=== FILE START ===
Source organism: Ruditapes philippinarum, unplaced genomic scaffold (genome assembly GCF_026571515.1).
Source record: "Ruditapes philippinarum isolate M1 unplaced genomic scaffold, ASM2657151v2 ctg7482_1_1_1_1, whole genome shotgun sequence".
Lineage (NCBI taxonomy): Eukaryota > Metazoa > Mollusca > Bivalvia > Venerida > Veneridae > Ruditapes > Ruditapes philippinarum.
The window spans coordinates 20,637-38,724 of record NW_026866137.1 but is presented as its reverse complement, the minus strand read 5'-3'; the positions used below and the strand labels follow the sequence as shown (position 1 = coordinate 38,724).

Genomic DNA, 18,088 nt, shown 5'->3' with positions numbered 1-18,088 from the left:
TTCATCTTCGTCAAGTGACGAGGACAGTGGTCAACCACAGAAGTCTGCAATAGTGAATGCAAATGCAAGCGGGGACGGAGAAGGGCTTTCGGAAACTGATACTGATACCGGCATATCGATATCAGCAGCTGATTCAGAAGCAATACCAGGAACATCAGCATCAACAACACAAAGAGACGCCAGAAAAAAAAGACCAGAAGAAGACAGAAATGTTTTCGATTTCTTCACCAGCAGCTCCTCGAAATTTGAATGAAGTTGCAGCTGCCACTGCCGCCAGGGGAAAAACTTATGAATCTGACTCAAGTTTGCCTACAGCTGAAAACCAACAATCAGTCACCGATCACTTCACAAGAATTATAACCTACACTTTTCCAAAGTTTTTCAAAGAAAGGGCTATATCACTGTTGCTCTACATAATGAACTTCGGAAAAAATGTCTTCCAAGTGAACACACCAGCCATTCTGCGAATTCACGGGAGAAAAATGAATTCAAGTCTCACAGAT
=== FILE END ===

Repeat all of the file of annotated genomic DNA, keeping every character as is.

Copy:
Source organism: Ruditapes philippinarum, unplaced genomic scaffold (genome assembly GCF_026571515.1).
Source record: "Ruditapes philippinarum isolate M1 unplaced genomic scaffold, ASM2657151v2 ctg7482_1_1_1_1, whole genome shotgun sequence".
Lineage (NCBI taxonomy): Eukaryota > Metazoa > Mollusca > Bivalvia > Venerida > Veneridae > Ruditapes > Ruditapes philippinarum.
The window spans coordinates 20,637-38,724 of record NW_026866137.1 but is presented as its reverse complement, the minus strand read 5'-3'; the positions used below and the strand labels follow the sequence as shown (position 1 = coordinate 38,724).

Genomic DNA, 18,088 nt, shown 5'->3' with positions numbered 1-18,088 from the left:
TTCATCTTCGTCAAGTGACGAGGACAGTGGTCAACCACAGAAGTCTGCAATAGTGAATGCAAATGCAAGCGGGGACGGAGAAGGGCTTTCGGAAACTGATACTGATACCGGCATATCGATATCAGCAGCTGATTCAGAAGCAATACCAGGAACATCAGCATCAACAACACAAAGAGACGCCAGAAAAAAAAGACCAGAAGAAGACAGAAATGTTTTCGATTTCTTCACCAGCAGCTCCTCGAAATTTGAATGAAGTTGCAGCTGCCACTGCCGCCAGGGGAAAAACTTATGAATCTGACTCAAGTTTGCCTACAGCTGAAAACCAACAATCAGTCACCGATCACTTCACAAGAATTATAACCTACACTTTTCCAAAGTTTTTCAAAGAAAGGGCTATATCACTGTTGCTCTACATAATGAACTTCGGAAAAAATGTCTTCCAAGTGAACACACCAGCCATTCTGCGAATTCACGGGAGAAAAATGAATTCAAGTCTCACAGAT